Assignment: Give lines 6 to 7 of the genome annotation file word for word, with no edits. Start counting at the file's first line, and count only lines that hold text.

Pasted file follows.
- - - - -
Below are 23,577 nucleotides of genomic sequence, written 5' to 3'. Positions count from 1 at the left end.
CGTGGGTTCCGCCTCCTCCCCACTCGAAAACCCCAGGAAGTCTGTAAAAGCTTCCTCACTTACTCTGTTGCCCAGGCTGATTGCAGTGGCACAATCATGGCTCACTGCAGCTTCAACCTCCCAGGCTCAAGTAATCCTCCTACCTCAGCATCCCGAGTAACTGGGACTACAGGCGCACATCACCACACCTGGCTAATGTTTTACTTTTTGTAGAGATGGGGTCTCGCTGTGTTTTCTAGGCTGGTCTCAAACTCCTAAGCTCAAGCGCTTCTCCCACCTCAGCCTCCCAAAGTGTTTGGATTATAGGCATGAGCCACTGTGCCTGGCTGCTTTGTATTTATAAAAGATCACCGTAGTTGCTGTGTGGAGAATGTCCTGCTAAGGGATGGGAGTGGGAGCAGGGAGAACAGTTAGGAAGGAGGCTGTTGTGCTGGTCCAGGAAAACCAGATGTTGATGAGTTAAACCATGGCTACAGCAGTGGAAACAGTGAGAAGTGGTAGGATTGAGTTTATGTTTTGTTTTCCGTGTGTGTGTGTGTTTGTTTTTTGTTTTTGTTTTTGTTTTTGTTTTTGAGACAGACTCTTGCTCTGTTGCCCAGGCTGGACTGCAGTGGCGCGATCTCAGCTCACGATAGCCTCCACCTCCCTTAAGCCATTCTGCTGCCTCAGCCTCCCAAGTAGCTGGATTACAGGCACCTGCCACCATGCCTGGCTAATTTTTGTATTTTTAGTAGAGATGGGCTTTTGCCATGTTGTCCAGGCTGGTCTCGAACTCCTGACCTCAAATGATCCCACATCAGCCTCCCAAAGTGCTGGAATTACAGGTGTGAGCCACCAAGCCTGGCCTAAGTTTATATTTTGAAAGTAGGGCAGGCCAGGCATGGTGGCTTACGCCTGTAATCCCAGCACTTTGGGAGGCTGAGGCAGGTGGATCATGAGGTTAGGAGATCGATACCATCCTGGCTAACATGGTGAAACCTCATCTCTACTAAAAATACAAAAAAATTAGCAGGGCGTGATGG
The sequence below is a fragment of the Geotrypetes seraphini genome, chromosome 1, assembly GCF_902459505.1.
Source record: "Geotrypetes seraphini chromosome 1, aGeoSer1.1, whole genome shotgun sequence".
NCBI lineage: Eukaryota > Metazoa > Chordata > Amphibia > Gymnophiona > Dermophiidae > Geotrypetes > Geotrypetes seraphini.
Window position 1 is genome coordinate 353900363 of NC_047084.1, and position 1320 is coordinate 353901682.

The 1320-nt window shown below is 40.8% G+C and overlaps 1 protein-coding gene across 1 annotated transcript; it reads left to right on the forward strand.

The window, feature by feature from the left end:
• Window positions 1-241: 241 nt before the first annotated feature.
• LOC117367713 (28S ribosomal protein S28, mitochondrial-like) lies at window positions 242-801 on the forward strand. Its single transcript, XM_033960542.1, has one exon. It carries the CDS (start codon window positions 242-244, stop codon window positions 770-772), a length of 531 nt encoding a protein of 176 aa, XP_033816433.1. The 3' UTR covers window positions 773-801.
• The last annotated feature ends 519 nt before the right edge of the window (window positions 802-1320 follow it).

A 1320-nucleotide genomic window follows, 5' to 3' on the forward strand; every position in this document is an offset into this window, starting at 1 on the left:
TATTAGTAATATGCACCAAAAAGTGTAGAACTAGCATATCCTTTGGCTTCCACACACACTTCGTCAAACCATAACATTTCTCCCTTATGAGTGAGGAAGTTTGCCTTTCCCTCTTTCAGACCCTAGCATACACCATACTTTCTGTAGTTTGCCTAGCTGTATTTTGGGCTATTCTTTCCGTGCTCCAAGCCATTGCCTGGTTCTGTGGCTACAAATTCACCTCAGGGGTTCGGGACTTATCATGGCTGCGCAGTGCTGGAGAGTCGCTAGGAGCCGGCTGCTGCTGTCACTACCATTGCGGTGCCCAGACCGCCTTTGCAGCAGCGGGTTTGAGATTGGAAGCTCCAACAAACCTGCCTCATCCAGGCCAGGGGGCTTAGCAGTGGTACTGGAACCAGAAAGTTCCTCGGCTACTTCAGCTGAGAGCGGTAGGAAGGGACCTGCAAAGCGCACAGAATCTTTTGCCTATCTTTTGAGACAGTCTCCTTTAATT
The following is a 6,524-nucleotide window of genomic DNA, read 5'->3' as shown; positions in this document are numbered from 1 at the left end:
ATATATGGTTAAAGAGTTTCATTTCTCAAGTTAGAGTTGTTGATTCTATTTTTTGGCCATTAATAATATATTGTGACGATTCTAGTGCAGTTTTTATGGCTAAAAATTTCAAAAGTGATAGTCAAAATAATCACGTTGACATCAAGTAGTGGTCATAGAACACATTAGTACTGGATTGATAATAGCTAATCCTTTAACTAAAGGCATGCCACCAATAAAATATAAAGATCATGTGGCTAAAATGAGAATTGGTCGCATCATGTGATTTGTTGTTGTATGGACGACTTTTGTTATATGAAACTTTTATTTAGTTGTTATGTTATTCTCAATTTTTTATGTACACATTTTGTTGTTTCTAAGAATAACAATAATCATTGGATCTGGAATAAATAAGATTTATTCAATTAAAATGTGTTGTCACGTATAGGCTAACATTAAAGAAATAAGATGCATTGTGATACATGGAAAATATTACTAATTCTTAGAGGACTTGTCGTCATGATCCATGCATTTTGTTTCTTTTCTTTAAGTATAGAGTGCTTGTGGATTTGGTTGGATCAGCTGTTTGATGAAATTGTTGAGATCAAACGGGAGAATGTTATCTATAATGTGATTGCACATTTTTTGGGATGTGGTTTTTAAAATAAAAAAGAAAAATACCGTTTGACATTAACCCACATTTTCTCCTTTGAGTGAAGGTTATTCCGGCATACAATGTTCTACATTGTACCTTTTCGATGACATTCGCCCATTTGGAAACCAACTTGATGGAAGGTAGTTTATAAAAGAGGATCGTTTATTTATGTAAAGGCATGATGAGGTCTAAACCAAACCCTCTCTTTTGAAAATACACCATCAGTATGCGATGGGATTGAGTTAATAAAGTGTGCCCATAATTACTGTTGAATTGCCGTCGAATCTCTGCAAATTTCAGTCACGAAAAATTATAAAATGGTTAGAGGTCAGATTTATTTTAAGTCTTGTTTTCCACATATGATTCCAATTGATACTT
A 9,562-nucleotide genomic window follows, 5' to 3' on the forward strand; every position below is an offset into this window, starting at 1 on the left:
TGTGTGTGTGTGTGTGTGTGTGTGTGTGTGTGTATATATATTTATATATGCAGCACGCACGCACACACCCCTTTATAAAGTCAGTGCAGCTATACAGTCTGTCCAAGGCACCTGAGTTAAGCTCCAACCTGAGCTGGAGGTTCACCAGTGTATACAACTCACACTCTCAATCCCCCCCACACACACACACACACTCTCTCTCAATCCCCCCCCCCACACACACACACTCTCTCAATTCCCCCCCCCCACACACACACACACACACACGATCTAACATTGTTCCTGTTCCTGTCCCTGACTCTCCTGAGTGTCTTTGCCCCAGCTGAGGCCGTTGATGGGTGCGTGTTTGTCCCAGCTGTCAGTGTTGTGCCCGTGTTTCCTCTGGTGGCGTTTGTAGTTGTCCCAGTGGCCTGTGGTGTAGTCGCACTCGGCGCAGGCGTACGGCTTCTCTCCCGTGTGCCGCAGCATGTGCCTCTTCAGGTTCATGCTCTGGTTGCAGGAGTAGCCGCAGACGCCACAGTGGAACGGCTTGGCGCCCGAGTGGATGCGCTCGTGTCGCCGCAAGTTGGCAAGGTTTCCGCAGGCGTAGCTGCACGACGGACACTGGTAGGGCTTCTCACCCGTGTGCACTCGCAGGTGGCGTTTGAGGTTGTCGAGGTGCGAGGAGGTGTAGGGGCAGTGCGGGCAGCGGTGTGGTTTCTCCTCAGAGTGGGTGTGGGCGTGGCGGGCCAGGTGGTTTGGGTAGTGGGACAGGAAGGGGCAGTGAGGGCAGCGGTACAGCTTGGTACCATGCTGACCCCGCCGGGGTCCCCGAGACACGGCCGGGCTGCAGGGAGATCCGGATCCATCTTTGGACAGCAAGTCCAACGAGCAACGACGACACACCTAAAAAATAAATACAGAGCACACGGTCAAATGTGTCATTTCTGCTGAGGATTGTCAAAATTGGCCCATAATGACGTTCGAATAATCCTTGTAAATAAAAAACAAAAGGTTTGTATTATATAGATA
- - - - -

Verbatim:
Window position 1 is genome coordinate 353900363 of NC_047084.1, and position 1320 is coordinate 353901682.

The 1320-nt window shown below is 40.8% G+C and overlaps 1 protein-coding gene across 1 annotated transcript; it reads left to right on the forward strand.